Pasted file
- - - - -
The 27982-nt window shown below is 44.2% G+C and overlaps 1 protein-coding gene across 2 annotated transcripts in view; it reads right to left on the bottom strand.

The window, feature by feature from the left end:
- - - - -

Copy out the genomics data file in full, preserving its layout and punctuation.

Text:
The 27982-nt window shown below is 44.2% G+C and overlaps 1 protein-coding gene across 2 annotated transcripts in view; it reads right to left on the bottom strand.

The window, feature by feature from the left end: